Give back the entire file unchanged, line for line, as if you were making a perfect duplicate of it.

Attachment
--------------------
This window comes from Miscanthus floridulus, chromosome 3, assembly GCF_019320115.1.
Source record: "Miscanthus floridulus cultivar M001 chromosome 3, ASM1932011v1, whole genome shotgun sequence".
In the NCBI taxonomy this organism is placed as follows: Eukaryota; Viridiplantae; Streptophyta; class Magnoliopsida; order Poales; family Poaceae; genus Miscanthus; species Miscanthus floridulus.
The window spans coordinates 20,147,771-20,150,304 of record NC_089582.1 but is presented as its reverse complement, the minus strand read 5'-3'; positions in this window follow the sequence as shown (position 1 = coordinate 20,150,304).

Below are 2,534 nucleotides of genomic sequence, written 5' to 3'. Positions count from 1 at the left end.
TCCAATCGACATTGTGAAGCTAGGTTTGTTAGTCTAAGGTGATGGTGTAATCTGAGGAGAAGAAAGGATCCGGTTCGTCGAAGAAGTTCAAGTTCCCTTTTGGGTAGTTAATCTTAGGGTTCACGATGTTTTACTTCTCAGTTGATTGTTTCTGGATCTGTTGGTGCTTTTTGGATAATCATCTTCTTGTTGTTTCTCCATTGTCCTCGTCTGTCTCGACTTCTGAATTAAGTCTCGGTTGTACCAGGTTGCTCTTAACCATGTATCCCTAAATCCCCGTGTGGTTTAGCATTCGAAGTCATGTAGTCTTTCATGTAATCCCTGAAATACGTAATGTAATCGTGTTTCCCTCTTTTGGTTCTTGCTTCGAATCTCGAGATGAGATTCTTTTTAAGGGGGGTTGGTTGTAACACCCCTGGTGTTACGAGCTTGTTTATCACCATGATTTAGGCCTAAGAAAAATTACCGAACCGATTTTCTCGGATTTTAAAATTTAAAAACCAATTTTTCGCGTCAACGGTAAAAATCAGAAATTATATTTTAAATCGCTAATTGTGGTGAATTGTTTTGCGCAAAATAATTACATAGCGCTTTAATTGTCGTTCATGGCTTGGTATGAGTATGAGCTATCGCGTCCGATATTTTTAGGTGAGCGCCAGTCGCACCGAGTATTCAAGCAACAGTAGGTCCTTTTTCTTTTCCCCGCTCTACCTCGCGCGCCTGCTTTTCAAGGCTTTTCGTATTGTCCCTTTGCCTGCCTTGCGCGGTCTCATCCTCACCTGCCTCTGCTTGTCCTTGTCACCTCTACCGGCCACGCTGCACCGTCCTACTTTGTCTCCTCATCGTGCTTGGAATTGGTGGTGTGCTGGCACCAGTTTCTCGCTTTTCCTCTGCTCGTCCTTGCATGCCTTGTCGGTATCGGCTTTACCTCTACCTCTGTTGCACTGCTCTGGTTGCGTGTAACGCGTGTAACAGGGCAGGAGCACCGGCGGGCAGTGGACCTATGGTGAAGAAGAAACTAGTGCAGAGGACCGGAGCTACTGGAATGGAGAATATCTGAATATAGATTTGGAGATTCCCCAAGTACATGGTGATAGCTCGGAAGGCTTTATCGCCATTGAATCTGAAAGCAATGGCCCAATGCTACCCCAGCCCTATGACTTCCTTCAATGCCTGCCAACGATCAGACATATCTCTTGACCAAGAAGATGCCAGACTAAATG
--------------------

This window comes from Miscanthus floridulus, chromosome 3, assembly GCF_019320115.1.
Source record: "Miscanthus floridulus cultivar M001 chromosome 3, ASM1932011v1, whole genome shotgun sequence".
In the NCBI taxonomy this organism is placed as follows: Eukaryota; Viridiplantae; Streptophyta; class Magnoliopsida; order Poales; family Poaceae; genus Miscanthus; species Miscanthus floridulus.
The window spans coordinates 20,147,771-20,150,304 of record NC_089582.1 but is presented as its reverse complement, the minus strand read 5'-3'; positions in this window follow the sequence as shown (position 1 = coordinate 20,150,304).

Below are 2,534 nucleotides of genomic sequence, written 5' to 3'. Positions count from 1 at the left end.
TCCAATCGACATTGTGAAGCTAGGTTTGTTAGTCTAAGGTGATGGTGTAATCTGAGGAGAAGAAAGGATCCGGTTCGTCGAAGAAGTTCAAGTTCCCTTTTGGGTAGTTAATCTTAGGGTTCACGATGTTTTACTTCTCAGTTGATTGTTTCTGGATCTGTTGGTGCTTTTTGGATAATCATCTTCTTGTTGTTTCTCCATTGTCCTCGTCTGTCTCGACTTCTGAATTAAGTCTCGGTTGTACCAGGTTGCTCTTAACCATGTATCCCTAAATCCCCGTGTGGTTTAGCATTCGAAGTCATGTAGTCTTTCATGTAATCCCTGAAATACGTAATGTAATCGTGTTTCCCTCTTTTGGTTCTTGCTTCGAATCTCGAGATGAGATTCTTTTTAAGGGGGGTTGGTTGTAACACCCCTGGTGTTACGAGCTTGTTTATCACCATGATTTAGGCCTAAGAAAAATTACCGAACCGATTTTCTCGGATTTTAAAATTTAAAAACCAATTTTTCGCGTCAACGGTAAAAATCAGAAATTATATTTTAAATCGCTAATTGTGGTGAATTGTTTTGCGCAAAATAATTACATAGCGCTTTAATTGTCGTTCATGGCTTGGTATGAGTATGAGCTATCGCGTCCGATATTTTTAGGTGAGCGCCAGTCGCACCGAGTATTCAAGCAACAGTAGGTCCTTTTTCTTTTCCCCGCTCTACCTCGCGCGCCTGCTTTTCAAGGCTTTTCGTATTGTCCCTTTGCCTGCCTTGCGCGGTCTCATCCTCACCTGCCTCTGCTTGTCCTTGTCACCTCTACCGGCCACGCTGCACCGTCCTACTTTGTCTCCTCATCGTGCTTGGAATTGGTGGTGTGCTGGCACCAGTTTCTCGCTTTTCCTCTGCTCGTCCTTGCATGCCTTGTCGGTATCGGCTTTACCTCTACCTCTGTTGCACTGCTCTGGTTGCGTGTAACGCGTGTAACAGGGCAGGAGCACCGGCGGGCAGTGGACCTATGGTGAAGAAGAAACTAGTGCAGAGGACCGGAGCTACTGGAATGGAGAATATCTGAATATAGATTTGGAGATTCCCCAAGTACATGGTGATAGCTCGGAAGGCTTTATCGCCATTGAATCTGAAAGCAATGGCCCAATGCTACCCCAGCCCTATGACTTCCTTCAATGCCTGCCAACGATCAGACATATCTCTTGACCAAGAAGATGCCAGACTAAATG